(b) Traffic and pedestrian-control signals.—Local authorities by ordinance may require pedestrians to obey traffic and pedestrian-control signals as provided in sections 3112 (relating to traffic-control signals) and 3113 (relating to pedestrian-control signals).

Section 3542. Right-of-way of pedestrians in crosswalks.
(a) General rule.—When traffic-control signals are not in place or not in operation, the driver of a vehicle shall yield the right-of-way to a pedestrian crossing the roadway within any marked crosswalk or within any unmarked crosswalk at an intersection.

(b) Exercise of care by pedestrian.—No pedestrian shall suddenly leave a curb or other place of safety and walk or run into the path of a vehicle which is so close as to constitute a hazard.

and…

Section 3543. Pedestrians crossing at other than crosswalks.
(a) General rule.—Every pedestrian crossing a roadway at any point other than within a crosswalk at an intersection or any marked crosswalk shall yield the right-of-way to all vehicles upon the roadway.

(b) At pedestrian tunnel or overhead crossing.—Any pedestrian crossing a roadway at a point where a pedestrian tunnel or overhead pedestrian crossing has been provided shall yield the right-of-way to all vehicles upon the roadway.

(c) Between controlled intersections in urban district.—Between adjacent intersections in urban districts at which traffic-control signals are in operation pedestrians shall not cross at any place except in a marked crosswalk.

(d) Crossing intersection diagonally.—No pedestrian shall cross a roadway intersection diagonally unless authorized by official traffic-control devices or at the discretion of a police officer or other appropriately attired person authorized to direct, control or regulate traffic. When authorized to cross diagonally, pedestrians shall cross only in accordance with the signal pertaining to the crossing movements.

And the best part…

Section 3552. Penalty for violation of subchapter.
Any pedestrian violating any provision of this subchapter is guilty of a summary offense and shall, upon conviction, be sentenced to pay a fine of $5.

Interesting, no?  I’m not sure if these apply any differently in a parking lot, as it’s probably private property… but I’d love to see an officer out there passing out $5 tickets for every butthole who steps boldly out in front of a moving car with the incorrect assumption that “pedestrians always have the right of way”.  Why not?  I mean, they’re cracking down on parking in the South Side after years of chaos.  Is this any less ridiculous?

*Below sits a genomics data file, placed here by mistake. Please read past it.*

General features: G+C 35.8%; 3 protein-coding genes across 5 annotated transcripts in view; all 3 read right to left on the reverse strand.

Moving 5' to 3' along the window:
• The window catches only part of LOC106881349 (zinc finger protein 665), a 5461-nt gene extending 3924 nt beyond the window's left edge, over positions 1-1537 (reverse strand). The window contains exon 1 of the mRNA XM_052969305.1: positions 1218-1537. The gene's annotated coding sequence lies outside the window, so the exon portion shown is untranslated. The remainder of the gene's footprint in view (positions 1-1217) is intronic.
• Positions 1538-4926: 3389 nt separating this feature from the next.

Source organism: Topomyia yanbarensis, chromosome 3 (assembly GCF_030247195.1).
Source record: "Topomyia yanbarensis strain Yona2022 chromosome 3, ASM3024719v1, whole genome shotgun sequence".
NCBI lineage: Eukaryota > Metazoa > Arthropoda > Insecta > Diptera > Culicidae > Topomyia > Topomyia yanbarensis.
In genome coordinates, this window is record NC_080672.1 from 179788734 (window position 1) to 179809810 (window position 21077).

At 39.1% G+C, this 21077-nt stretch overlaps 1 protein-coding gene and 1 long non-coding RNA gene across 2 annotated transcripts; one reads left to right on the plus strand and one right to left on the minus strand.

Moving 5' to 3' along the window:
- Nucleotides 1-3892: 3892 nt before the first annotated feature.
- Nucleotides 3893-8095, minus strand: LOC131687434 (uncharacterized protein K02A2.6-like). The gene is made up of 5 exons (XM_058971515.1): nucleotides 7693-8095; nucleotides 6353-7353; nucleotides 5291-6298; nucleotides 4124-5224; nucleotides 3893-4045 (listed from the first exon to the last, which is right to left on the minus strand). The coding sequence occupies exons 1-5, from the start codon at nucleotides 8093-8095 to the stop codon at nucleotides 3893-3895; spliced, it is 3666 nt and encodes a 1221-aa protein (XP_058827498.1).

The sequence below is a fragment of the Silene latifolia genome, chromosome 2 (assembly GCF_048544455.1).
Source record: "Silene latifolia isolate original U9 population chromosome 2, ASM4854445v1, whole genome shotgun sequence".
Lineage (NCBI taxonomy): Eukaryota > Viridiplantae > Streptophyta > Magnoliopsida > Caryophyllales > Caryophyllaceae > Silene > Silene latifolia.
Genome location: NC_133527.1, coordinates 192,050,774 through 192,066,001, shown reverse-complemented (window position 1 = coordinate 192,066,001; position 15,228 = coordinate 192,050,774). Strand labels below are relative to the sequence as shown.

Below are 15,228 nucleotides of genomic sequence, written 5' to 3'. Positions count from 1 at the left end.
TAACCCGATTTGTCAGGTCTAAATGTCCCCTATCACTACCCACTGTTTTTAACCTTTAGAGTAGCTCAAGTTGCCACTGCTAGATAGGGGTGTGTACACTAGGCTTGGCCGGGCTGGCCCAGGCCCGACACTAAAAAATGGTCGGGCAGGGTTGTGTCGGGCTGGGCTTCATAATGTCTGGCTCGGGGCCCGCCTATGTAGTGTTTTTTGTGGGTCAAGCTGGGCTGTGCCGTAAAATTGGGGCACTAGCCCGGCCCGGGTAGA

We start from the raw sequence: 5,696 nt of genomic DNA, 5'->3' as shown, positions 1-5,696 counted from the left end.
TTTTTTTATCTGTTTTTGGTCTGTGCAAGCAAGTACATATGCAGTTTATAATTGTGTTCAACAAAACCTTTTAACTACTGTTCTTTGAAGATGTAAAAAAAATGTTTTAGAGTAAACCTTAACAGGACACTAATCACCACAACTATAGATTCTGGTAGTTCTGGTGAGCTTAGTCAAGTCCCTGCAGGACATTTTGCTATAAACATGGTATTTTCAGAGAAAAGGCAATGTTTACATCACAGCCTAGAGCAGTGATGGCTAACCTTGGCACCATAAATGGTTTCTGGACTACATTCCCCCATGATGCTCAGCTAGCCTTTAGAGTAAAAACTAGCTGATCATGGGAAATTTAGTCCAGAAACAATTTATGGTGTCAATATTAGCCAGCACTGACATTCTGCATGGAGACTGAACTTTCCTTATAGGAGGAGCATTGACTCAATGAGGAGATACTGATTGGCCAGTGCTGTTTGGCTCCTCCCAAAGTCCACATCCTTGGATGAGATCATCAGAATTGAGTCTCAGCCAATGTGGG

The third and last group?  The spiteful. They know you’re anxious to get by, but they don’t care.  They derive pleasure in knowing that you’re most likely impatiently waiting to move forward at a speed that actually registers on your speedometer, but that they alone have the power to prevent that from happening.  Maybe they had a bad day and want to pass along the crappy karma.  Maybe they have a controlling spouse, boss, or family member, and this is how they lash out.  This is the group that turns to look at you, but continues to walk down the middle of a driving lane instead of moving to one side so you can get by.  This is the woman that stops mid-stride and mid-lane to dig through her purse for her car keys while you idle and boil.  This is the group of teenage boys that walks 4 wide and dresses “hard” like they from the streets thanks to mom’s credit card and Journey’s or Hot Topic.  This is the wide-angle walker who sees you approaching, but instead of walking straight across the lane quickly looks straight ahead in their “5 rows over from where they started” path.  They’re also the ones who let you follow them down the echelon of filled  of parking spaces during the holiday shopping season, and cut over to the next row or put bags in their car and proceed to walk right back where they came from without giving you the courtesy wave-off or  the universally understood over-exaggerated mouthing of “I’m not leaving” while shaking their head and pointing or waving their arms.  I suspect that they’re also the people who double-dip, don’t flush public toilets, and kick puppies.

That should just about cover it.  So please, pass this along so we can all get on the same page.